Rich snippets can get up to a 30% increase in the number of people that click on your product from SERPs, according to Search Engine Land. Compare a 30% increase in organic clicks versus adding 30% more budget behind paid search ads—that’s a lot more clicks to your product page, for free. While creating rich snippets and schema certainly falls into the bucket of technical SEO, the end results can be worth the learning curve.
Before you prioritize rich snippets, know that Shopify includes structured data and rich snippet functionality for your product pages out of the box in all of its free themes. This means you don’t need to worry about adding structured data markup to get the product info in SERPs. Price and availability (in stock/out of stock) will be grabbed automatically and placed on a SERP, but only if Google decides to show it.
If you’re using a third party theme or you have one custom built, check in with your theme developer if it includes structured data and rich snippet functionality before you proceed. If it’s without product schema structured data capabilities you have a couple of options:
- Write the code into your theme. As I mentioned above, if you feel technically adept at making changes to code, you can learn how to write this into your theme yourself.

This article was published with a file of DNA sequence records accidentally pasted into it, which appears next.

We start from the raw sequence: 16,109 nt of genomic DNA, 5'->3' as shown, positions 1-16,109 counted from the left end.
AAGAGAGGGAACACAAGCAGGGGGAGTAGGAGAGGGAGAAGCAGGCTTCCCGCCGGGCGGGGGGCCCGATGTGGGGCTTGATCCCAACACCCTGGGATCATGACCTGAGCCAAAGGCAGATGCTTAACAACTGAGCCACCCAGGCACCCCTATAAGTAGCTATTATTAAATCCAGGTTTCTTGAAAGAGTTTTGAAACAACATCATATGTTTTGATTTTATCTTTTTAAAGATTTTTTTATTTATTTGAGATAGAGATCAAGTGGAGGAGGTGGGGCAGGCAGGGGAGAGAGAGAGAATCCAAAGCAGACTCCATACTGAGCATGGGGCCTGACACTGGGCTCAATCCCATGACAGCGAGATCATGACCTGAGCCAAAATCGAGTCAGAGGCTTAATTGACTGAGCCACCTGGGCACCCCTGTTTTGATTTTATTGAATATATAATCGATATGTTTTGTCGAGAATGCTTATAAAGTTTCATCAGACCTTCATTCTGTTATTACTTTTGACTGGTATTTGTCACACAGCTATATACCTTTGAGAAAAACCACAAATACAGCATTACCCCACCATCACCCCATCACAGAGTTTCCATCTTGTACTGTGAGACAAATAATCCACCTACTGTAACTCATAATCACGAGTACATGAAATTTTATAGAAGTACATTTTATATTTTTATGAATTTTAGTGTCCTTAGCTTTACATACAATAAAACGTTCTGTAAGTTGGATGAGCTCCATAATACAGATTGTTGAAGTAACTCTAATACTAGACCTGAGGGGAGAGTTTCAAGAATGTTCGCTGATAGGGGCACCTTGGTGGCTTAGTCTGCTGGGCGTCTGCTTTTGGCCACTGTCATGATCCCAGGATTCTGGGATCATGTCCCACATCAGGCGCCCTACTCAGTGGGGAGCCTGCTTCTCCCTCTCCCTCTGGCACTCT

- Pay for an app or hire an expert. If the thought of editing your theme is intimidating, consider hiring an expert or trying some apps that can help build structured data into your pages:
Rich snippets can take some time to appear in search listings, so if you don’t see them instantly, that’s normal. To check for errors, use the Google Structured Data Testing Tool to make sure there are no display problems.
An important takeaway for on-page SEO
Creating an SEO-friendly page is about making the information digestible for the reader, not necessarily the search engines. It’s the formatting that can get readers where they need to go, through use of headings, bullet lists, or numbered lists. It’s about reducing friction for the reader experience by helping them get there and easily find what they want. You may hear that length is a deciding factor on whether a page ranks or not. My take has always been, if you have a monster-sized article or page, that’s because the topic deserves it and is in need of a 101 or beginners’ guide. It’s rarely a good idea to add more words to an article to hit a metric that promises a ranking page.